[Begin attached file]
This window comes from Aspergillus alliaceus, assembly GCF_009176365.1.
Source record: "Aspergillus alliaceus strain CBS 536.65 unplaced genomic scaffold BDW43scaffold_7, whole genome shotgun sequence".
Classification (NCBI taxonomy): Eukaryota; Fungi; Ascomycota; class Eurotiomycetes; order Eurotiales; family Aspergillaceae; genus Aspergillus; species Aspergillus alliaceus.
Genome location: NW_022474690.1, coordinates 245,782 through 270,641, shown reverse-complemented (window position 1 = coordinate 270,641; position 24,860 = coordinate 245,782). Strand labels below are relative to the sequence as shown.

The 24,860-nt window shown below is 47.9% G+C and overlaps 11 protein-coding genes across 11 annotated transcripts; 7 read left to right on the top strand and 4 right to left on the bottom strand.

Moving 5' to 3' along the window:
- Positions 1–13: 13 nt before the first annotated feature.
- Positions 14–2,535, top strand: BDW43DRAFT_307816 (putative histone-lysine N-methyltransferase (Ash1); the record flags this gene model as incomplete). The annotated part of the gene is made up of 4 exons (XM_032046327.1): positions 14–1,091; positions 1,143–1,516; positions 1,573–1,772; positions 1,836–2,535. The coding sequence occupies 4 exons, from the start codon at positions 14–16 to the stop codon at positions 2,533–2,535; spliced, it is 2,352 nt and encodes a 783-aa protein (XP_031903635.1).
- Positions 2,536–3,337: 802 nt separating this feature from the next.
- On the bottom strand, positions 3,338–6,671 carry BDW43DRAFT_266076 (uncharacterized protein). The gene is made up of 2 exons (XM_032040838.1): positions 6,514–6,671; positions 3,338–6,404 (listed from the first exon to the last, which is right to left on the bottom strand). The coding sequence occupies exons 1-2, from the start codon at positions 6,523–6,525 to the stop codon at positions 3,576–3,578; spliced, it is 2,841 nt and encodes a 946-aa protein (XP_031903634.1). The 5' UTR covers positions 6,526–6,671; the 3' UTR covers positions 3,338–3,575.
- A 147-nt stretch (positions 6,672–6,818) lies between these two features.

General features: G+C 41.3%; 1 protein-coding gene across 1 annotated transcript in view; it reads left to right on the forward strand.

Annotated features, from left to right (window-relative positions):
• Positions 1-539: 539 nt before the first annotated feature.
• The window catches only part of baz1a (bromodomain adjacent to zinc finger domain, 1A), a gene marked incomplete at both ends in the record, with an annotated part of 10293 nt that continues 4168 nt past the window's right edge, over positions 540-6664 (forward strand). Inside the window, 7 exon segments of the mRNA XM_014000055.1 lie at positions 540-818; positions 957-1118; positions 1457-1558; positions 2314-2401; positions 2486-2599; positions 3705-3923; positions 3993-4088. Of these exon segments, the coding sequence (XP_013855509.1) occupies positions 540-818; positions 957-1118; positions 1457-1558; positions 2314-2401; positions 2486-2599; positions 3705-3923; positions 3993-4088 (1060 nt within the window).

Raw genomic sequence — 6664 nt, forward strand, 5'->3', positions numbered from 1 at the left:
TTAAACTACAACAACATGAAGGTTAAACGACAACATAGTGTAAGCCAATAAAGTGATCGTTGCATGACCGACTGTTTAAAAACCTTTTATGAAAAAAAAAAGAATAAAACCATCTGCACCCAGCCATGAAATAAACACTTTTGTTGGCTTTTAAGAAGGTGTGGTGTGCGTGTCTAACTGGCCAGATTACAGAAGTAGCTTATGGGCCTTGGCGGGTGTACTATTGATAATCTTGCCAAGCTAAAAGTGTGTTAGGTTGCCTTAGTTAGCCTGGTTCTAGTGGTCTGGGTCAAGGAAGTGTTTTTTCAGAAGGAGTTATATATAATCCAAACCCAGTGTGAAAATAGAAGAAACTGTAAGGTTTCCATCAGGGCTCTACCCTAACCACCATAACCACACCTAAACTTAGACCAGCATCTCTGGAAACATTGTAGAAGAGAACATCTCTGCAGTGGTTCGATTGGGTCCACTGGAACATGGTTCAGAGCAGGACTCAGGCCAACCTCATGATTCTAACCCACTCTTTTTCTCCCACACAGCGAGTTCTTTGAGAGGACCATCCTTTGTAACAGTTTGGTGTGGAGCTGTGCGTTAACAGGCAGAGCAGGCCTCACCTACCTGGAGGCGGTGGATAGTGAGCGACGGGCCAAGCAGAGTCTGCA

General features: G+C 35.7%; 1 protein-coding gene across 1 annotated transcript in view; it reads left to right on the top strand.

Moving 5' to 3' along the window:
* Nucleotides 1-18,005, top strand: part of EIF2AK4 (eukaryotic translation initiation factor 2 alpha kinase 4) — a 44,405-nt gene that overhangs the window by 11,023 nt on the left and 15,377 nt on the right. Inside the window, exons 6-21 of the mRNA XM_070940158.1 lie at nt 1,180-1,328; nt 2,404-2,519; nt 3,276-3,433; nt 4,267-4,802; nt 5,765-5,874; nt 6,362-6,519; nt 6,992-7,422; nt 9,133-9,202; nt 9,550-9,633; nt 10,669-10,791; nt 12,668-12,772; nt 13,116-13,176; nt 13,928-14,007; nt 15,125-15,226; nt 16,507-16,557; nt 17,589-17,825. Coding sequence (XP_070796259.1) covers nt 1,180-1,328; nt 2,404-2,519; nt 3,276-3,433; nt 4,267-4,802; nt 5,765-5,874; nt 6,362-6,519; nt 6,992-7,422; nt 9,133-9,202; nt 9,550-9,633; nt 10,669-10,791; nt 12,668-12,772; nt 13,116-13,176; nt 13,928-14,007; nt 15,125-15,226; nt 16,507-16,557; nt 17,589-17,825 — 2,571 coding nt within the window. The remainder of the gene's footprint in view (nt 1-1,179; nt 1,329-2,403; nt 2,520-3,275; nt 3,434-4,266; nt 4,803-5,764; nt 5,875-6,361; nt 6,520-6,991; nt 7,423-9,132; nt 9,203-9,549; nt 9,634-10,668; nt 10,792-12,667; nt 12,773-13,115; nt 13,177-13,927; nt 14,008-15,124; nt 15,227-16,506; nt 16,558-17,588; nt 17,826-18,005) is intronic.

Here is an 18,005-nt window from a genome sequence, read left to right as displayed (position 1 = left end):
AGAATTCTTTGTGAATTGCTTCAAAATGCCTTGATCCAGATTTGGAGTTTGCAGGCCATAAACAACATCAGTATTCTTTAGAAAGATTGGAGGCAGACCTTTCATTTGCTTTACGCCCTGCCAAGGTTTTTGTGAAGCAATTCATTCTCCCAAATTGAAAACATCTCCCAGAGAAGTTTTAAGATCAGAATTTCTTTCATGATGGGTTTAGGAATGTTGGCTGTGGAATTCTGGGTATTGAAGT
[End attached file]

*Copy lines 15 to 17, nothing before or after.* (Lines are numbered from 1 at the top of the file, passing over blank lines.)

• The window catches only part of baz1a (bromodomain adjacent to zinc finger domain, 1A), a gene marked incomplete at both ends in the record, with an annotated part of 10293 nt that continues 4168 nt past the window's right edge, over positions 540-6664 (forward strand). Inside the window, 7 exon segments of the mRNA XM_014000055.1 lie at positions 540-818; positions 957-1118; positions 1457-1558; positions 2314-2401; positions 2486-2599; positions 3705-3923; positions 3993-4088. Of these exon segments, the coding sequence (XP_013855509.1) occupies positions 540-818; positions 957-1118; positions 1457-1558; positions 2314-2401; positions 2486-2599; positions 3705-3923; positions 3993-4088 (1060 nt within the window).

Raw genomic sequence — 6664 nt, forward strand, 5'->3', positions numbered from 1 at the left:
TTAAACTACAACAACATGAAGGTTAAACGACAACATAGTGTAAGCCAATAAAGTGATCGTTGCATGACCGACTGTTTAAAAACCTTTTATGAAAAAAAAAAGAATAAAACCATCTGCACCCAGCCATGAAATAAACACTTTTGTTGGCTTTTAAGAAGGTGTGGTGTGCGTGTCTAACTGGCCAGATTACAGAAGTAGCTTATGGGCCTTGGCGGGTGTACTATTGATAATCTTGCCAAGCTAAAAGTGTGTTAGGTTGCCTTAGTTAGCCTGGTTCTAGTGGTCTGGGTCAAGGAAGTGTTTTTTCAGAAGGAGTTATATATAATCCAAACCCAGTGTGAAAATAGAAGAAACTGTAAGGTTTCCATCAGGGCTCTACCCTAACCACCATAACCACACCTAAACTTAGACCAGCATCTCTGGAAACATTGTAGAAGAGAACATCTCTGCAGTGGTTCGATTGGGTCCACTGGAACATGGTTCAGAGCAGGACTCAGGCCAACCTCATGATTCTAACCCACTCTTTTTCTCCCACACAGCGAGTTCTTTGAGAGGACCATCCTTTGTAACAGTTTGGTGTGGAGCTGTGCGTTAACAGGCAGAGCAGGCCTCACCTACCTGGAGGCGGTGGATAGTGAGCGACGGGCCAAGCAGAGTCTGCA